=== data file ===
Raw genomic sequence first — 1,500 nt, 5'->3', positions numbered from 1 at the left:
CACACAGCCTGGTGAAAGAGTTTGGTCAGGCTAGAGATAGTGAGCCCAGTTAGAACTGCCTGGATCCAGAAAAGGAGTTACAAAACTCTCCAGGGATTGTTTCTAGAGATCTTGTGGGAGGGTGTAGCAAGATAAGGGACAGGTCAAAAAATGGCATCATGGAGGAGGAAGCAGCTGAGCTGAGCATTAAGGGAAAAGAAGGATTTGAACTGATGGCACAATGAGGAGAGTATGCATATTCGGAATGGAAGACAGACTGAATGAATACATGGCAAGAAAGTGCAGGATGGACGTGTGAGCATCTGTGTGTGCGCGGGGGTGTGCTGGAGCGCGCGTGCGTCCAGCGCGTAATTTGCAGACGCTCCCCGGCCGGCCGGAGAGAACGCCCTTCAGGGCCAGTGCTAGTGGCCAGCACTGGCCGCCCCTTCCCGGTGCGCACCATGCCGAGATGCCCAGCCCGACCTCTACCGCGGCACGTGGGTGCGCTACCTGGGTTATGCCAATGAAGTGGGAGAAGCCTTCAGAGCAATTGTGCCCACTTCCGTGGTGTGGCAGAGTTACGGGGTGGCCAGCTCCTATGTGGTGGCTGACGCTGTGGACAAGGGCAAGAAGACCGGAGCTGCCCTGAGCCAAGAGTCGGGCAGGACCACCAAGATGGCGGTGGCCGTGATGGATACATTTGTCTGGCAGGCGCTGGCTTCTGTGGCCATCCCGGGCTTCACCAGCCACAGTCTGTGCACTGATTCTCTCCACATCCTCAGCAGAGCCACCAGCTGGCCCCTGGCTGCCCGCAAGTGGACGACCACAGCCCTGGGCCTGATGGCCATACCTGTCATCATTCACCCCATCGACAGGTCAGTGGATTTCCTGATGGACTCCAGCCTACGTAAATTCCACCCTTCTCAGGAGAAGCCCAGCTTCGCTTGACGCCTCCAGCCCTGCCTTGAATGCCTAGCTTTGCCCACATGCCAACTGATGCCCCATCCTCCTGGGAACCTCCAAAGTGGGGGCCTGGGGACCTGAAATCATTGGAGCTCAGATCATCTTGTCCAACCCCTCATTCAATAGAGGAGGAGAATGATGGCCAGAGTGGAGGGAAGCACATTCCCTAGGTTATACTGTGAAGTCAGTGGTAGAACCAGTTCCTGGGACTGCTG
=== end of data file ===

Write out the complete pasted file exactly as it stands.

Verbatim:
Raw genomic sequence first — 1,500 nt, 5'->3', positions numbered from 1 at the left:
CACACAGCCTGGTGAAAGAGTTTGGTCAGGCTAGAGATAGTGAGCCCAGTTAGAACTGCCTGGATCCAGAAAAGGAGTTACAAAACTCTCCAGGGATTGTTTCTAGAGATCTTGTGGGAGGGTGTAGCAAGATAAGGGACAGGTCAAAAAATGGCATCATGGAGGAGGAAGCAGCTGAGCTGAGCATTAAGGGAAAAGAAGGATTTGAACTGATGGCACAATGAGGAGAGTATGCATATTCGGAATGGAAGACAGACTGAATGAATACATGGCAAGAAAGTGCAGGATGGACGTGTGAGCATCTGTGTGTGCGCGGGGGTGTGCTGGAGCGCGCGTGCGTCCAGCGCGTAATTTGCAGACGCTCCCCGGCCGGCCGGAGAGAACGCCCTTCAGGGCCAGTGCTAGTGGCCAGCACTGGCCGCCCCTTCCCGGTGCGCACCATGCCGAGATGCCCAGCCCGACCTCTACCGCGGCACGTGGGTGCGCTACCTGGGTTATGCCAATGAAGTGGGAGAAGCCTTCAGAGCAATTGTGCCCACTTCCGTGGTGTGGCAGAGTTACGGGGTGGCCAGCTCCTATGTGGTGGCTGACGCTGTGGACAAGGGCAAGAAGACCGGAGCTGCCCTGAGCCAAGAGTCGGGCAGGACCACCAAGATGGCGGTGGCCGTGATGGATACATTTGTCTGGCAGGCGCTGGCTTCTGTGGCCATCCCGGGCTTCACCAGCCACAGTCTGTGCACTGATTCTCTCCACATCCTCAGCAGAGCCACCAGCTGGCCCCTGGCTGCCCGCAAGTGGACGACCACAGCCCTGGGCCTGATGGCCATACCTGTCATCATTCACCCCATCGACAGGTCAGTGGATTTCCTGATGGACTCCAGCCTACGTAAATTCCACCCTTCTCAGGAGAAGCCCAGCTTCGCTTGACGCCTCCAGCCCTGCCTTGAATGCCTAGCTTTGCCCACATGCCAACTGATGCCCCATCCTCCTGGGAACCTCCAAAGTGGGGGCCTGGGGACCTGAAATCATTGGAGCTCAGATCATCTTGTCCAACCCCTCATTCAATAGAGGAGGAGAATGATGGCCAGAGTGGAGGGAAGCACATTCCCTAGGTTATACTGTGAAGTCAGTGGTAGAACCAGTTCCTGGGACTGCTG